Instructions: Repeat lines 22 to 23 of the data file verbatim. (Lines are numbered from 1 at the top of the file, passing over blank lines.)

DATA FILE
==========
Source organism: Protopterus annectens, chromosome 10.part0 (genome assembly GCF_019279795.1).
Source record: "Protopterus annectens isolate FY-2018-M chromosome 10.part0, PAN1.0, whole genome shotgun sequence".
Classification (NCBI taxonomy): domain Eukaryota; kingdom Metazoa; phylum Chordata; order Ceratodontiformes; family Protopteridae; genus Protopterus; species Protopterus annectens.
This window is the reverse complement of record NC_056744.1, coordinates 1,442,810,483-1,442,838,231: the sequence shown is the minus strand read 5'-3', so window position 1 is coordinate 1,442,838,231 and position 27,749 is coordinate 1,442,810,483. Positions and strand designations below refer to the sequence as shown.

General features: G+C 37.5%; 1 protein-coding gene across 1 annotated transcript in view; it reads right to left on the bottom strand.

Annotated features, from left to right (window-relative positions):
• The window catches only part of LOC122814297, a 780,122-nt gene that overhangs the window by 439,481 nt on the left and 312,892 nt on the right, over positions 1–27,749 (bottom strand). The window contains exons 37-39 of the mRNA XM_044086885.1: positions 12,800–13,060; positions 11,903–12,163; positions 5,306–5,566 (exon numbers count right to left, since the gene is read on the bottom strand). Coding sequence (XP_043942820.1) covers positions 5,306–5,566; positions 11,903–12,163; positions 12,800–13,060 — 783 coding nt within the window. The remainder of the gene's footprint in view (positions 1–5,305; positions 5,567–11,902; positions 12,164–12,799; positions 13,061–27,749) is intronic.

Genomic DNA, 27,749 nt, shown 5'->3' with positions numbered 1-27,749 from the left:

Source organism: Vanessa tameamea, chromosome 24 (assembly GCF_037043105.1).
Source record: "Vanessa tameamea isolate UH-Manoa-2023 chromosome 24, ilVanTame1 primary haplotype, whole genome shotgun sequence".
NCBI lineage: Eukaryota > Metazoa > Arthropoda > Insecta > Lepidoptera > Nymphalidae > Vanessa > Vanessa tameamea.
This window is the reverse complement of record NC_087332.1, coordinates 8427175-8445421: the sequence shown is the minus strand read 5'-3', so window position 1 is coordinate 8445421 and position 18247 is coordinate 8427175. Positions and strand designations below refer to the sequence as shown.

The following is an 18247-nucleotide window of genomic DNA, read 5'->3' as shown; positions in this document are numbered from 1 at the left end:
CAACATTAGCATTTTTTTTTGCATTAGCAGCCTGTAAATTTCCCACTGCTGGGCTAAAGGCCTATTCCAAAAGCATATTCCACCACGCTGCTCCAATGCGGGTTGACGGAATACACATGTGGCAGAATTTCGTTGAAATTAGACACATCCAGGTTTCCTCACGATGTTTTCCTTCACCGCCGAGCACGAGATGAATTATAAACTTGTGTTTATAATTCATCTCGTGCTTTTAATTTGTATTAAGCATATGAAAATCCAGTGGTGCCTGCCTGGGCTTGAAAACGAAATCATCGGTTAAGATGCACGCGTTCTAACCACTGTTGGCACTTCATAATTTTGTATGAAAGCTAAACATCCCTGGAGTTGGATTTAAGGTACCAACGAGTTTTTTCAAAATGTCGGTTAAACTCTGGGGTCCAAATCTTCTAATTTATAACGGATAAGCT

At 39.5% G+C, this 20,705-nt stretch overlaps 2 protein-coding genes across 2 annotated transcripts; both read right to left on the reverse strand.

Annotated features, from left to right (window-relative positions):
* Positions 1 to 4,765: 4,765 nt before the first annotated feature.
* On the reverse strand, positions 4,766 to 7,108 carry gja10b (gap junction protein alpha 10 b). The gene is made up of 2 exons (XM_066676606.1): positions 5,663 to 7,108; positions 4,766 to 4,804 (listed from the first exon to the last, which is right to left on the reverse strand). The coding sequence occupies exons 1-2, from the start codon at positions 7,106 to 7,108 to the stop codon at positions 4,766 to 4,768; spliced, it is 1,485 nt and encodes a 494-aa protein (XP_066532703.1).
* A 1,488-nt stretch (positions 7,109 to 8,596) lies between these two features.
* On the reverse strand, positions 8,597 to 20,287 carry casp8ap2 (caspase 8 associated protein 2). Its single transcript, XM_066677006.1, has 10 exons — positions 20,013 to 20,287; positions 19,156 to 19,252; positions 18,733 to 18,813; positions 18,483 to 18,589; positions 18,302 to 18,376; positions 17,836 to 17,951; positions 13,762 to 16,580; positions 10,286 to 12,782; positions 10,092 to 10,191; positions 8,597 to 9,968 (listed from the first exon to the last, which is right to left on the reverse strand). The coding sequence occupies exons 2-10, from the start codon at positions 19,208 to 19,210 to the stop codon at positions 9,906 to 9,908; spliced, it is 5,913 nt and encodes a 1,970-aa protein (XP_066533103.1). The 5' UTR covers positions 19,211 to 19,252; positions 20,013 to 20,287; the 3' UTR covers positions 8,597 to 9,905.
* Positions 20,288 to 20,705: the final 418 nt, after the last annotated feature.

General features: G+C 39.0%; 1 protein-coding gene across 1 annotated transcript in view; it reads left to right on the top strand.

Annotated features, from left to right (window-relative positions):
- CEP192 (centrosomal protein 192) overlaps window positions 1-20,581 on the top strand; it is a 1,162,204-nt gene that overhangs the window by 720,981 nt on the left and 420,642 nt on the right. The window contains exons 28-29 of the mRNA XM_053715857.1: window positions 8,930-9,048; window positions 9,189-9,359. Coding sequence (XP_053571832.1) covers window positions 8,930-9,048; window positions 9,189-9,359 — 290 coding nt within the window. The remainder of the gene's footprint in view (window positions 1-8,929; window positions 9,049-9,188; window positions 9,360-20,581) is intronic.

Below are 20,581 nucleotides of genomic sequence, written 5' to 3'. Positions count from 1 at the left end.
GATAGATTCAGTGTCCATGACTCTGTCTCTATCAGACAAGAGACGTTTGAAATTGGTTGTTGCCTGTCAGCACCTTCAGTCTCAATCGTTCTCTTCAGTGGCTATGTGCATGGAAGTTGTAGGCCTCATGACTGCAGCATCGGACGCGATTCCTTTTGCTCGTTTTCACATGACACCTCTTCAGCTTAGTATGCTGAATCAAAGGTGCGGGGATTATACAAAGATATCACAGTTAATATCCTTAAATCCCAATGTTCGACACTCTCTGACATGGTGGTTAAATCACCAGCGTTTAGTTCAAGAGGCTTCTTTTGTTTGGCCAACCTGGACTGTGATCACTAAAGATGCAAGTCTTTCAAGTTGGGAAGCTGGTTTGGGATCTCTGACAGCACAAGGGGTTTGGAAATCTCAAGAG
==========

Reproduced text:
General features: G+C 39.0%; 1 protein-coding gene across 1 annotated transcript in view; it reads left to right on the top strand.

Annotated features, from left to right (window-relative positions):